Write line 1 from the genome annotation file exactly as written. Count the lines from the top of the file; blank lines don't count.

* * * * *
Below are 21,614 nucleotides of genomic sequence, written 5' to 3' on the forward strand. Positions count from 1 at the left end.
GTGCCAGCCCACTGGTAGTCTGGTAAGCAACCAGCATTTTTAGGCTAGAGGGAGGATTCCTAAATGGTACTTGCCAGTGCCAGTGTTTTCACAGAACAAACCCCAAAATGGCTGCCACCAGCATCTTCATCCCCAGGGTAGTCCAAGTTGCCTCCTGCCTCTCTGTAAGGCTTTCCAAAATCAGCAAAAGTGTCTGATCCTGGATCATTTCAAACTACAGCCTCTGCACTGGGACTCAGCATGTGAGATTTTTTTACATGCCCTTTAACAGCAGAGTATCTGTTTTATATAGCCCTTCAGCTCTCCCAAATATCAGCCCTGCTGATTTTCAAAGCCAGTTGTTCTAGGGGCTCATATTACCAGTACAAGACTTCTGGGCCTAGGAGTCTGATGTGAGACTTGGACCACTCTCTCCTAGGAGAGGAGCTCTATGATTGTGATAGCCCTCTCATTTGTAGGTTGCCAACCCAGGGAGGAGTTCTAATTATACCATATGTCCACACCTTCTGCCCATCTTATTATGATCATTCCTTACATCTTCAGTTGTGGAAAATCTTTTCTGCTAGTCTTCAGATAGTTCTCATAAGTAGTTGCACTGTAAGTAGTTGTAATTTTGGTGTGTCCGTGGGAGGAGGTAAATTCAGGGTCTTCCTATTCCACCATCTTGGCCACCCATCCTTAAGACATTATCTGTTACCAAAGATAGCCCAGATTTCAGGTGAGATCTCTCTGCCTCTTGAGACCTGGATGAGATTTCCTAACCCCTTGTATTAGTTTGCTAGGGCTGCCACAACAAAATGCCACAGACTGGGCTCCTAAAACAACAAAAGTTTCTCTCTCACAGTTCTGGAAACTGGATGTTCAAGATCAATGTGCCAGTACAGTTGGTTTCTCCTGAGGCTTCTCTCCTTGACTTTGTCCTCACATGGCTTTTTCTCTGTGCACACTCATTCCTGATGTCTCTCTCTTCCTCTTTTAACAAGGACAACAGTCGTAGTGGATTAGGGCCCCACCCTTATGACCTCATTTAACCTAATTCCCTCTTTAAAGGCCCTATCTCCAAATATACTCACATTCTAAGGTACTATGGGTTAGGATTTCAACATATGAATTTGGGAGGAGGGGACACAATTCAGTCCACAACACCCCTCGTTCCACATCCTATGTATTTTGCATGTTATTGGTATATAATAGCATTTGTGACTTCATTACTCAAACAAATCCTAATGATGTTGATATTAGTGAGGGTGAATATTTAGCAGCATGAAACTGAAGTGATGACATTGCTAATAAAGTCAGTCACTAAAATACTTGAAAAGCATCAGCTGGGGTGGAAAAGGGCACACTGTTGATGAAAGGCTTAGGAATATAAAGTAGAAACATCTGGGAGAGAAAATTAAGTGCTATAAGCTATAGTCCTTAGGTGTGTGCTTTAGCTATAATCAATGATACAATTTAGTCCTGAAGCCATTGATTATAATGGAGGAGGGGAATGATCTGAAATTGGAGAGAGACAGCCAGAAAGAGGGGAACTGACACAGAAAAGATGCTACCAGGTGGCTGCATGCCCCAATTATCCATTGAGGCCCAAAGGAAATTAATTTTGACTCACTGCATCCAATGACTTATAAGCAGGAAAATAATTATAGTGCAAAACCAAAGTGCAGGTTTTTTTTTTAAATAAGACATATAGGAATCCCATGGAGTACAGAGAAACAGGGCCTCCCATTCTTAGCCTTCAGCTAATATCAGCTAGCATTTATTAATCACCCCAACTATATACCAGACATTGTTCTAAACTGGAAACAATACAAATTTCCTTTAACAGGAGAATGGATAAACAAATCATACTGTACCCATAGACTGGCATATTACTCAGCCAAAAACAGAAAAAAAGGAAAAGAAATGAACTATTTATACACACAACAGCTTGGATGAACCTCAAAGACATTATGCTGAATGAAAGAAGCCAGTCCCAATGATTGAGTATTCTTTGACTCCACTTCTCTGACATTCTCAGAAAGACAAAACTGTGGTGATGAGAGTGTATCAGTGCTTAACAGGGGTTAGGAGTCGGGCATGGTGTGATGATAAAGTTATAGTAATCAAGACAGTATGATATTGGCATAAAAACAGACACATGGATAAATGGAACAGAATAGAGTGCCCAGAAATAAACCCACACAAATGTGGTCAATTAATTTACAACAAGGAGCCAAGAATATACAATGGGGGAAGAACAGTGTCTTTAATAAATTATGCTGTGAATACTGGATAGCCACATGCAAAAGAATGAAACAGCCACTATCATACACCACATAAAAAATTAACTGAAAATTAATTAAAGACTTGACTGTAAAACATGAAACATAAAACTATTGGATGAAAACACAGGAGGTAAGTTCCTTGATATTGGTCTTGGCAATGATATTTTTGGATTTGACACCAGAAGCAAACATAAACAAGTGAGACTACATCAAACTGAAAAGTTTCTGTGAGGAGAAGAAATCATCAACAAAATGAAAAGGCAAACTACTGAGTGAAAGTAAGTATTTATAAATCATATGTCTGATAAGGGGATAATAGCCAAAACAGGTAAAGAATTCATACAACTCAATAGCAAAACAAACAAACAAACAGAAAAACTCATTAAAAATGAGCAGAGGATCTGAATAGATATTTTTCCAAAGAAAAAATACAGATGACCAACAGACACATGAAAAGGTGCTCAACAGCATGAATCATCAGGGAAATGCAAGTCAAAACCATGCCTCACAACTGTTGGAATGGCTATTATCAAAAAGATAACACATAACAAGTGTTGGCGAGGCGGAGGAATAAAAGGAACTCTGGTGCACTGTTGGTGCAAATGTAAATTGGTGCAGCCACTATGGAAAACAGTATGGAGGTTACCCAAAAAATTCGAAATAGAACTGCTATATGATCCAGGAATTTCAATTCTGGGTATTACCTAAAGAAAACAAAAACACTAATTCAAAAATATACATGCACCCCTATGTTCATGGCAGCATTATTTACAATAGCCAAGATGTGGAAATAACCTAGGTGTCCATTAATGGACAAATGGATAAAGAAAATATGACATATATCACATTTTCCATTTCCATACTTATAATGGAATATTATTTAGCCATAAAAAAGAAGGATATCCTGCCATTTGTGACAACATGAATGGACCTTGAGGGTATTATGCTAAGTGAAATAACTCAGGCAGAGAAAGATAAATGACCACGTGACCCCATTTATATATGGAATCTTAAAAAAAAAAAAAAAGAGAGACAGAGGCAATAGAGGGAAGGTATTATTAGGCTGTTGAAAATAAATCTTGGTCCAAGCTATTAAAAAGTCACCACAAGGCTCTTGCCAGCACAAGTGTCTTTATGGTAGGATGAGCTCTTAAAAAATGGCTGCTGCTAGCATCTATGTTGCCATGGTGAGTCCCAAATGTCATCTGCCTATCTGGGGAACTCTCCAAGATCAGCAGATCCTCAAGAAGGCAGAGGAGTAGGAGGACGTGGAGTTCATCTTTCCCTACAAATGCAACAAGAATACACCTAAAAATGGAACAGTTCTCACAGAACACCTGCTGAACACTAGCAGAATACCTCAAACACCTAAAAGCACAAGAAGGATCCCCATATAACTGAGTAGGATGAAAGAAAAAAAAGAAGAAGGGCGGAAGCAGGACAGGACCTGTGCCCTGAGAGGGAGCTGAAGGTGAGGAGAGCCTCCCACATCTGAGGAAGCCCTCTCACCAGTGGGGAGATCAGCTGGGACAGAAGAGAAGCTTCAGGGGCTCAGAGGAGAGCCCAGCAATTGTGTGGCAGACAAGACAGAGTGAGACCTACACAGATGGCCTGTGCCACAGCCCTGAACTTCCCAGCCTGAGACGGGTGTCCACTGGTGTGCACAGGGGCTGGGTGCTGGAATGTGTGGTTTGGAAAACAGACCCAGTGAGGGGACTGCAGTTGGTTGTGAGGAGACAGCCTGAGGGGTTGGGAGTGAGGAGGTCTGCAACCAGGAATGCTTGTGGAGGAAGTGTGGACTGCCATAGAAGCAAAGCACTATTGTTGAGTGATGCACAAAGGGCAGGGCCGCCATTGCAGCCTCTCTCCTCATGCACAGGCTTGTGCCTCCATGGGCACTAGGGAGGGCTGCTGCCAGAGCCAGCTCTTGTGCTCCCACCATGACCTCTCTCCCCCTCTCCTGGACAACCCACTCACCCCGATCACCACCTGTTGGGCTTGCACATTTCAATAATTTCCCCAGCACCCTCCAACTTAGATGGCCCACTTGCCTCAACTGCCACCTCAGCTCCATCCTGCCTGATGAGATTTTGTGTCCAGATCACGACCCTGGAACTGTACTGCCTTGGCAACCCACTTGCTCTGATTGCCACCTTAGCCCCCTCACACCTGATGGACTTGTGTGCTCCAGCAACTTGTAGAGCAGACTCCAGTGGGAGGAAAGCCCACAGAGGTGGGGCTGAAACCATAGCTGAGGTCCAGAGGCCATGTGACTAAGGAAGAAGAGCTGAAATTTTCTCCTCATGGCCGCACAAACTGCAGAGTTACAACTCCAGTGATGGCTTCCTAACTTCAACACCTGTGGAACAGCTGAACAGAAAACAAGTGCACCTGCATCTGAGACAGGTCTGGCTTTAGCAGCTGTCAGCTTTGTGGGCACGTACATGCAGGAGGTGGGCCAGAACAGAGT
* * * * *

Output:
Below are 21,614 nucleotides of genomic sequence, written 5' to 3' on the forward strand. Positions count from 1 at the left end.